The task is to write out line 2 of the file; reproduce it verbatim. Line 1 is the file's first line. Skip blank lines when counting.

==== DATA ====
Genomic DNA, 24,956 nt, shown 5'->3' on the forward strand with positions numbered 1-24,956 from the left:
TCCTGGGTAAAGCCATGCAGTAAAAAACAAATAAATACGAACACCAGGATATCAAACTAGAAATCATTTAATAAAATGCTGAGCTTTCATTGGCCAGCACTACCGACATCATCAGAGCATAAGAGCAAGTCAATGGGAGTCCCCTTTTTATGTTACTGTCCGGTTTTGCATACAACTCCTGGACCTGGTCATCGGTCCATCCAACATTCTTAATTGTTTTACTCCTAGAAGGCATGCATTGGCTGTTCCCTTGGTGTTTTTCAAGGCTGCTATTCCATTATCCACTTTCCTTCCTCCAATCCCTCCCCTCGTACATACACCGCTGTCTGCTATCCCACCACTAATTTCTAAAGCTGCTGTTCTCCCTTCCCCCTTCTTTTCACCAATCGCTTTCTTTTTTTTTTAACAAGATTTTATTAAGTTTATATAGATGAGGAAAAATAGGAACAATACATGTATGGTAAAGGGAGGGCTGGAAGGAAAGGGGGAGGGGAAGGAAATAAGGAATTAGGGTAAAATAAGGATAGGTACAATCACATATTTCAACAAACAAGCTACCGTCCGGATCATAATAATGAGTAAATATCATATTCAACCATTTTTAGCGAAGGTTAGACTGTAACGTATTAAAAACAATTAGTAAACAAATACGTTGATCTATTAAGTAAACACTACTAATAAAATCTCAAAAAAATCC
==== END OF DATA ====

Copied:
TCCTGGGTAAAGCCATGCAGTAAAAAACAAATAAATACGAACACCAGGATATCAAACTAGAAATCATTTAATAAAATGCTGAGCTTTCATTGGCCAGCACTACCGACATCATCAGAGCATAAGAGCAAGTCAATGGGAGTCCCCTTTTTATGTTACTGTCCGGTTTTGCATACAACTCCTGGACCTGGTCATCGGTCCATCCAACATTCTTAATTGTTTTACTCCTAGAAGGCATGCATTGGCTGTTCCCTTGGTGTTTTTCAAGGCTGCTATTCCATTATCCACTTTCCTTCCTCCAATCCCTCCCCTCGTACATACACCGCTGTCTGCTATCCCACCACTAATTTCTAAAGCTGCTGTTCTCCCTTCCCCCTTCTTTTCACCAATCGCTTTCTTTTTTTTTTAACAAGATTTTATTAAGTTTATATAGATGAGGAAAAATAGGAACAATACATGTATGGTAAAGGGAGGGCTGGAAGGAAAGGGGGAGGGGAAGGAAATAAGGAATTAGGGTAAAATAAGGATAGGTACAATCACATATTTCAACAAACAAGCTACCGTCCGGATCATAATAATGAGTAAATATCATATTCAACCATTTTTAGCGAAGGTTAGACTGTAACGTATTAAAAACAATTAGTAAACAAATACGTTGATCTATTAAGTAAACACTACTAATAAAATCTCAAAAAAATCC